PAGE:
Street protesters again disrupt city business

Guyana Chronicle
April 24, 2001

BUSINESS activities were yesterday again disrupted along Regent Street when supporters of the main Opposition People's National Congress Reform (PNC/R) continued targeting stores in their bid to stop persons from carrying out their trade in the city.

Though the size of the group of protesters has grown significantly smaller from last week, store owners on Regent Street and some other parts of the city hurriedly closed their doors following the demands of the demonstrators who started moving through the streets at about 11:00 hrs.

They had earlier moved off from the 1763 Monument Square but while a more organised group, of about 50 persons, marched along Brickdam and other city streets, another group of about 10 moved through Regent Street chanting "Anywhere open, shut them down!"

In some instances, they stopped in front of stores that remained open and loudly continued chanting until the owners adhered to their commands.

As they moved further down the street, some store owners reopened their doors but some others remained closed.

Some shoppers in the area hurriedly joined buses to get out of the protesters' way but others stood their ground and noted that that small number of persons was insufficient to cause any trouble.

The group of PNC/R demonstrators had vowed to stop business activities in the city Saturday when they began ordering store owners to shut their stores and go home.

They had managed to stop several stores along Regent Street from doing business.

Persons vending in Bourda Market were Saturday also forced to abandon business activities and the market eventually closed by the City Constabulary just after noon, when the small group of protesters moved through the city.

Yesterday too, Bourda Market was closed for the day unusually early reportedly as a result of the activities by the protesters on the street.

Persons in this area complained that they are being prevented from doing business and that they are being severely affected.

Some said they have responsibilities, including bills to pay and children to care for and cannot afford to turn up for business for a few persons to make this impossible.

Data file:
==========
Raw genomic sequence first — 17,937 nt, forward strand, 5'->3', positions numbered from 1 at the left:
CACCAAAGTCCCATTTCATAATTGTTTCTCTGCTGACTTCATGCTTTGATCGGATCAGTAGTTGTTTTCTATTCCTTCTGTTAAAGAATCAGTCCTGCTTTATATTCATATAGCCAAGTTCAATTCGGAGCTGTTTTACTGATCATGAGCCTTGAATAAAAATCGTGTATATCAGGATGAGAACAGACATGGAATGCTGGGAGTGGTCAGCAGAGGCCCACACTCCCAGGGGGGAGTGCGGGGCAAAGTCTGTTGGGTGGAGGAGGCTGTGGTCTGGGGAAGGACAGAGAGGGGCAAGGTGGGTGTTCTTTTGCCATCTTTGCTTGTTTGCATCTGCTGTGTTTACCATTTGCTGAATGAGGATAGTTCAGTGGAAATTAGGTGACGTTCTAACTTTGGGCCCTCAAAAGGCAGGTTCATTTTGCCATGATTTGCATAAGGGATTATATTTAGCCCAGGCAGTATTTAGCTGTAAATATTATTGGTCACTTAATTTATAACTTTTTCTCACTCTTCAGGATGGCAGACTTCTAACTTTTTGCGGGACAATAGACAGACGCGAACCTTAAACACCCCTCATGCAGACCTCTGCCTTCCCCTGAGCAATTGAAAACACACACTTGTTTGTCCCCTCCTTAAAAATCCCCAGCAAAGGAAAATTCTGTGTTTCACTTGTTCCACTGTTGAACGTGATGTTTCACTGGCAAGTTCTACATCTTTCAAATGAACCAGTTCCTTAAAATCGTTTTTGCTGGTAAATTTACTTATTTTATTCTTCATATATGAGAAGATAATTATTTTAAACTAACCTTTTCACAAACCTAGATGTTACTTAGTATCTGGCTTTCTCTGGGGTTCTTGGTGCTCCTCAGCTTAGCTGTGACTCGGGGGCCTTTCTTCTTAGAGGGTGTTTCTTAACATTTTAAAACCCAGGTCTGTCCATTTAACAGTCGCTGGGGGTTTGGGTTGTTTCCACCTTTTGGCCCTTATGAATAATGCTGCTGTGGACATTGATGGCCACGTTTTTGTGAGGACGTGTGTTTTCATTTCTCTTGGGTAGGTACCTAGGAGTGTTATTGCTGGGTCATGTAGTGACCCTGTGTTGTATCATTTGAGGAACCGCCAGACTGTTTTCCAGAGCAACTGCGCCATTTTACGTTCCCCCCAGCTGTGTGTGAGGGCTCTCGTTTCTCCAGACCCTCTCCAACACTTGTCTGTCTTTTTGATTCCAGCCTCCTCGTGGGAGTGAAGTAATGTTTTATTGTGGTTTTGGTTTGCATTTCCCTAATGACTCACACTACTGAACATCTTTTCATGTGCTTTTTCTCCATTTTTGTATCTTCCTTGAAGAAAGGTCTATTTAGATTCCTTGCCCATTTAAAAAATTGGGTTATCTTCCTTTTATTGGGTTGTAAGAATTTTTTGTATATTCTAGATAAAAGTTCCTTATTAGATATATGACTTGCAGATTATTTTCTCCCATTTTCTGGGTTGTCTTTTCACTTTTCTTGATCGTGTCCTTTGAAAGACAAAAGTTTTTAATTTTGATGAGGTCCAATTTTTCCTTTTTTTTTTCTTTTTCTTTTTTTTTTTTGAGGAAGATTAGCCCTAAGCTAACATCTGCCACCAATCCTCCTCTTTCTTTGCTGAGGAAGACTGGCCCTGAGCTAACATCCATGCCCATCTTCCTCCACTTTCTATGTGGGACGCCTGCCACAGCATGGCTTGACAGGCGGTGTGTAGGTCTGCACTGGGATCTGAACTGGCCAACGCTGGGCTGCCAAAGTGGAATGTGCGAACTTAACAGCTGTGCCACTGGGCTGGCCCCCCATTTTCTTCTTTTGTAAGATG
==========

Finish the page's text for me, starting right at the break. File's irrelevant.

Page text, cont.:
One businessman appealed for some sort of effective action to be taken to put an end to the current situation.

There were no reports of violence on the streets during the protests yesterday and some bystanders felt this may have been because of the presence of the police.

Armed police ranks were deployed at strategic points along Regent Street and an officer said they were "trying to prevent problems".

There were reportedly no problems since the small group of protesters quickly disappeared among shoppers and other citizens along Regent Street until the police left.

Traffic was redirected in the vicinity of Regent and Alexander streets and the Bourda Market when the police took up positions across Regent Street.

Even pedal cyclists and pedestrians were stopped by the police from venturing into this area during the exercise.

The PNC/R Saturday distanced itself from incidents by some of the protesters saying it "will not condone any acts of vandalism and violent attacks on citizens by persons who use its protest actions as a cover for such behaviour."

"It vows to increase its vigilance in order to preserve its good name and ensure that order is maintained during its protest exercises", the PNC/R had said Saturday.

PNC/R demonstrators who said they were marching against "disenfranchisement, discrimination, police brutality and for equal opportunity", had previously stayed away from the business community, especially along Regent Street.